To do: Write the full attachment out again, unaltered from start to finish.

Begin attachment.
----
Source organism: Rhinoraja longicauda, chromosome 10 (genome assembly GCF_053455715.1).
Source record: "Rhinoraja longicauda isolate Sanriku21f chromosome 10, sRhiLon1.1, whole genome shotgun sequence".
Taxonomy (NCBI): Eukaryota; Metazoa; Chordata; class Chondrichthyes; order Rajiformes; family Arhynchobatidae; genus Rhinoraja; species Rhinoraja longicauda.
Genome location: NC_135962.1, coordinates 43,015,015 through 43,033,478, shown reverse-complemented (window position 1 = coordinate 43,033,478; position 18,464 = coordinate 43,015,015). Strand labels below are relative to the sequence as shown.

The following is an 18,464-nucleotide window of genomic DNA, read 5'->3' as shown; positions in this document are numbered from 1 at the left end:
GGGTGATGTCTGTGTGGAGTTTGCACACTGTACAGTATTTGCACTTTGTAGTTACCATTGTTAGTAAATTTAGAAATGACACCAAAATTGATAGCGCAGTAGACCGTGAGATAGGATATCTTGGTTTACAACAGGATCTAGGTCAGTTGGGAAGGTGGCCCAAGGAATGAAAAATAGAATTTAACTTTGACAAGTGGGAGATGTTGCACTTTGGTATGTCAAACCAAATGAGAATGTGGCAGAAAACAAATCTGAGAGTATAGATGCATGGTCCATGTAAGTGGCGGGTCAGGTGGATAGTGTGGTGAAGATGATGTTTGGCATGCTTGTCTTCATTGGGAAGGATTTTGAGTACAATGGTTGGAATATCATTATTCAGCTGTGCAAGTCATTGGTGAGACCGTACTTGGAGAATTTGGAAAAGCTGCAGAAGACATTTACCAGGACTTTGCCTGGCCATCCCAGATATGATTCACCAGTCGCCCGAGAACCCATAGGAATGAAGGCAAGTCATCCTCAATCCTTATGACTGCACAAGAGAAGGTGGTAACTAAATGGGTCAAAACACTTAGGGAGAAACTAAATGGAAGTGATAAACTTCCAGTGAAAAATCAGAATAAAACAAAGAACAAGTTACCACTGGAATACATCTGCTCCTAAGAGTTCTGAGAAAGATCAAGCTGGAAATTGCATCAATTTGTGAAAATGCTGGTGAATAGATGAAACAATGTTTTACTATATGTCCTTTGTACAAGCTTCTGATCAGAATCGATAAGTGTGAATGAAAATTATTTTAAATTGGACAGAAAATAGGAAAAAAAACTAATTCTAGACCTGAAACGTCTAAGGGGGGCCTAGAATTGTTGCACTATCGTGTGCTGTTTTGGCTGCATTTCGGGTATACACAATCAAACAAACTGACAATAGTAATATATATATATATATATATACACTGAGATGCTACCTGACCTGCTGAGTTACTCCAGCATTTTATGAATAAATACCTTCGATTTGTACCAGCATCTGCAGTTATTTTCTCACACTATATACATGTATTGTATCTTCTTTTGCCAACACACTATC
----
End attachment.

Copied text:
Source organism: Rhinoraja longicauda, chromosome 10 (genome assembly GCF_053455715.1).
Source record: "Rhinoraja longicauda isolate Sanriku21f chromosome 10, sRhiLon1.1, whole genome shotgun sequence".
Taxonomy (NCBI): Eukaryota; Metazoa; Chordata; class Chondrichthyes; order Rajiformes; family Arhynchobatidae; genus Rhinoraja; species Rhinoraja longicauda.
Genome location: NC_135962.1, coordinates 43,015,015 through 43,033,478, shown reverse-complemented (window position 1 = coordinate 43,033,478; position 18,464 = coordinate 43,015,015). Strand labels below are relative to the sequence as shown.

The following is an 18,464-nucleotide window of genomic DNA, read 5'->3' as shown; positions in this document are numbered from 1 at the left end:
GGGTGATGTCTGTGTGGAGTTTGCACACTGTACAGTATTTGCACTTTGTAGTTACCATTGTTAGTAAATTTAGAAATGACACCAAAATTGATAGCGCAGTAGACCGTGAGATAGGATATCTTGGTTTACAACAGGATCTAGGTCAGTTGGGAAGGTGGCCCAAGGAATGAAAAATAGAATTTAACTTTGACAAGTGGGAGATGTTGCACTTTGGTATGTCAAACCAAATGAGAATGTGGCAGAAAACAAATCTGAGAGTATAGATGCATGGTCCATGTAAGTGGCGGGTCAGGTGGATAGTGTGGTGAAGATGATGTTTGGCATGCTTGTCTTCATTGGGAAGGATTTTGAGTACAATGGTTGGAATATCATTATTCAGCTGTGCAAGTCATTGGTGAGACCGTACTTGGAGAATTTGGAAAAGCTGCAGAAGACATTTACCAGGACTTTGCCTGGCCATCCCAGATATGATTCACCAGTCGCCCGAGAACCCATAGGAATGAAGGCAAGTCATCCTCAATCCTTATGACTGCACAAGAGAAGGTGGTAACTAAATGGGTCAAAACACTTAGGGAGAAACTAAATGGAAGTGATAAACTTCCAGTGAAAAATCAGAATAAAACAAAGAACAAGTTACCACTGGAATACATCTGCTCCTAAGAGTTCTGAGAAAGATCAAGCTGGAAATTGCATCAATTTGTGAAAATGCTGGTGAATAGATGAAACAATGTTTTACTATATGTCCTTTGTACAAGCTTCTGATCAGAATCGATAAGTGTGAATGAAAATTATTTTAAATTGGACAGAAAATAGGAAAAAAAACTAATTCTAGACCTGAAACGTCTAAGGGGGGCCTAGAATTGTTGCACTATCGTGTGCTGTTTTGGCTGCATTTCGGGTATACACAATCAAACAAACTGACAATAGTAATATATATATATATATATATACACTGAGATGCTACCTGACCTGCTGAGTTACTCCAGCATTTTATGAATAAATACCTTCGATTTGTACCAGCATCTGCAGTTATTTTCTCACACTATATACATGTATTGTATCTTCTTTTGCCAACACACTATC